How often do you glance at magazine covers as you are checking out at a department store, drugstore or grocery store and find a bold face headline shouting out at you that someone has found that food or drink that will cure all, or most, of your physical/mental problems?
Upon further inspection, we find few of these claims have been the product of an extensive longitudinal study. That is not the case, however, when it comes to the health benefits one gains by consuming one ounce of nuts a day, choosing a variety to be noted later in this article.
The New England Journal of Medicine recently published a study that followed 119,000 men and women for 30 years. Researchers discovered those who ate walnuts, peanuts, almonds and/or other nuts seven or more times a week were 20% less likely to die from any cause during the study period than those who did not eat nuts. In fact, nut eaters tend to be slimmer and have better cholesterol levels, less arterial inflammation and better blood sugar levels than those who do not eat nuts.
The health benefits of the specific nuts studied, as outlined in the March 15, 2014 edition of Bottom Line Personal, are noted below:
Almonds – If you are trying to reduce your cholesterol, add a handful of almonds a day to your diet. One three-month study that tested 27 men and women with high cholesterol were able to lower their “bad” LDL cholesterol by an average of 4.4% by eating one handful of almonds a day and by 9.4% if they ate two handfuls.
Brazil nuts – There is more selenium, an antioxidant that reduces cholesterol and decreases the risk for blood clots and heart attacks, in Brazil nuts than in just about any other food. They are higher in fat than many other nuts, but are not the “fat bombs” you might imagine. Since the cell walls are not completely broken down during digestion, you will absorb less fat than you would with softer nuts.
A special note for men: The body needs selenium to produce testosterone, the hormone that helps maintain a man’s bone density muscle strength and sex drive.
Cashews – With 13 grams (g) of fat per ounce, cashews are one of the lowest fat nuts, with the majority of fats, including phytesterols and tocopherols, being good for your heart. Cashews are also good for your weight for when you eat a handful of them, the body releases cholecystokinin, a hormone that increases your feelings of fullness.
Macadamia nuts – Although these delicious nuts are high in fat, more than 82% of that fat is monounsaturated. They are also a good source of fiber, with 2.3 g per one-ounce serving. A Journal of Nutrition study found that people who most of their fiber from macadamia nuts had a greater reduction in LDL and total cholesterol than those who ate a similar diet without the nuts.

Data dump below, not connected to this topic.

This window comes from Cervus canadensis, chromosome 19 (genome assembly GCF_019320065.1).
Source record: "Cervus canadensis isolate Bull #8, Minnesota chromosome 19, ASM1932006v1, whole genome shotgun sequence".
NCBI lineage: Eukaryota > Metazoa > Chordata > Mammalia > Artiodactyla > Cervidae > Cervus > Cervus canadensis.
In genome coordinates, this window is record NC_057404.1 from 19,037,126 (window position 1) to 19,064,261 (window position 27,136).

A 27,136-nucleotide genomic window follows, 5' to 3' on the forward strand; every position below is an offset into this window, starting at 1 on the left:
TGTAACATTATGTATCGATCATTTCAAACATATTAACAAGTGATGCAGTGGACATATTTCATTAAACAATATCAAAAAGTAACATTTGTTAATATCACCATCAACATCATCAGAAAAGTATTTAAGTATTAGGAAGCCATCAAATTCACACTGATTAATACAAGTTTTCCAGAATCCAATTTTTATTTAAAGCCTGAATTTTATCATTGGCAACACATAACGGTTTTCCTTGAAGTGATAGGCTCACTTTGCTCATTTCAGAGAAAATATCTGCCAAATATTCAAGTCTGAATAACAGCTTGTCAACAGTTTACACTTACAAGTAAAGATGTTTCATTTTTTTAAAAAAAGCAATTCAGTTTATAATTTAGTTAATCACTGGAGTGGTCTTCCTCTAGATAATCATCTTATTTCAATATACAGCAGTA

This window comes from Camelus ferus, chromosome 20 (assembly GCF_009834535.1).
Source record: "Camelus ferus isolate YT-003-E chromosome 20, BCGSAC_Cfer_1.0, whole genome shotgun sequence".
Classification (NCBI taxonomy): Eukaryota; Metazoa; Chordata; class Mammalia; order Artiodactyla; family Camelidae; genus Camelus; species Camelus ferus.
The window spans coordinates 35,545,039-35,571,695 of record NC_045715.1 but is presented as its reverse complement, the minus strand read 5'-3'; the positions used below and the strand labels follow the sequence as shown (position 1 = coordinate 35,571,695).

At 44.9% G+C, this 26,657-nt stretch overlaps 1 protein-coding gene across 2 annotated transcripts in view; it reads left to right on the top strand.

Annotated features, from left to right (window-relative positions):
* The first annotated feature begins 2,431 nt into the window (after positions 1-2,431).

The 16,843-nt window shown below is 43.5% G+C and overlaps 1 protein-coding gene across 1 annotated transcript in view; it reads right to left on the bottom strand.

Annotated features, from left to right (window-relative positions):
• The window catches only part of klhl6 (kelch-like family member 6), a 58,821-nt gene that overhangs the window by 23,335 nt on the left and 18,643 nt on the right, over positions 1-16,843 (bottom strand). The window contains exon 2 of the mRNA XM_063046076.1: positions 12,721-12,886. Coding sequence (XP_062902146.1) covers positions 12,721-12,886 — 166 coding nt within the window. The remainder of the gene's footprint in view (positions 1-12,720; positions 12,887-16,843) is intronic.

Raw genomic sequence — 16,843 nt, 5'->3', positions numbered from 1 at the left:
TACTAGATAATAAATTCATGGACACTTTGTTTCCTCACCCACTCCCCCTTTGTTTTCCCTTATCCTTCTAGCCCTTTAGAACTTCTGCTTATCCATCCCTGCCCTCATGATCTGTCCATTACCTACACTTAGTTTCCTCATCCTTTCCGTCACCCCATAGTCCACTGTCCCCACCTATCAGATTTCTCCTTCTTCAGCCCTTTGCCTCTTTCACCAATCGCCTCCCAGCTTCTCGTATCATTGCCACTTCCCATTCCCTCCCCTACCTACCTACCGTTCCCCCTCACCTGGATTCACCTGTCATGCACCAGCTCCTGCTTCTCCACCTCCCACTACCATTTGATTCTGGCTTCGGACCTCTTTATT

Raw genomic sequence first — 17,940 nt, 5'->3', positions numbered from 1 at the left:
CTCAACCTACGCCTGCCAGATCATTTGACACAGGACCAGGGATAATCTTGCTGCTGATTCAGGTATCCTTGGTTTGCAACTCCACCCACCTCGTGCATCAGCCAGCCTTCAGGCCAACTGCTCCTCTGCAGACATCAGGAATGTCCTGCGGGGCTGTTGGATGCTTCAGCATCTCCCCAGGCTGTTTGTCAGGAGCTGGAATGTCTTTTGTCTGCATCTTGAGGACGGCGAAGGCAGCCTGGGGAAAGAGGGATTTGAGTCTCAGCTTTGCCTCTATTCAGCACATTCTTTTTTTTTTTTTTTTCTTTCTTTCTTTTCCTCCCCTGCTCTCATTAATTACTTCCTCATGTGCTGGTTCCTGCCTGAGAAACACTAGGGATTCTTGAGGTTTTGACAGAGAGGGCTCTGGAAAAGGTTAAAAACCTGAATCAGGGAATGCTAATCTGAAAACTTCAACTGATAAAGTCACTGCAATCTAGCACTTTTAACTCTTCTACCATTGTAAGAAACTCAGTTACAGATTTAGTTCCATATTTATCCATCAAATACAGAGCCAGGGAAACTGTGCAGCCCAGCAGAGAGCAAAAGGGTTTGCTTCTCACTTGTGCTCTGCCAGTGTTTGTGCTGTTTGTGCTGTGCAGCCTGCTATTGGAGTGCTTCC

Peanuts – Even though peanuts are technically legumes, they act like nuts. They reduce the risk of dying from cancer, heart disease and other conditions. Peanuts are rich in resveratrol, a potent antioxidant that reduces inflammation. The large, multi-decade Harvard Nurses’ Health Study found that people who regularly ate peanut butter, peanuts or other nuts were less likely to develop diabetes.
Pecans – One study found that antioxidants – including the vitamin E in pecans and other nuts – helped slow the progression of macular degeneration by about 25%. When USDA researchers measured the antioxidant capacity of more than 100 foods, they found that pecans were at the top of the nut pack.
Pistachio nuts – Pistachios are particularly high in arginine, an amino acid used by the body to produce nitric oxide, a gas that causes blood vessels to dilate. It is important not just for sexual health but also for overall cardiovascular health.
In one study, men with erectile dysfunction were given 100 g (a little more than 3 ounces) of pistachios daily for three weeks. They showed an increase in IIEF scores (a measure of the ability to get erections) and improvements in blood flow. They also had an increase in HDL, which helps prevent cholesterol from clogging arteries in the penis.
Walnuts – Walnuts are rich in alpha-linolenic acid (ALA), a plant-based form of the omega-3 fatty acids that are found in fish. The ALA in walnuts appears to rival the health benefits of the longer-chain omega-3s in fish. One study, published in Diabetes Care, found that people who ate walnuts had an increase in beneficial HDL cholesterol and a drop in LDL. The fatty acids in walnuts may slow the progression of arterial plaques that produce clots, the cause of most heart attacks.
Additionally, a recent study found that eating walnuts with meals decreased the inflammation that occurs immediately after eating a steak of other foods high in saturated fats. Inflammation is linked to cardiovascular disease, cancer, Alzheimer’s and other diseases.
To sum it all up, if someone asks you if you’d like a snack, you’d be wise to say, “Awwww, nuts!”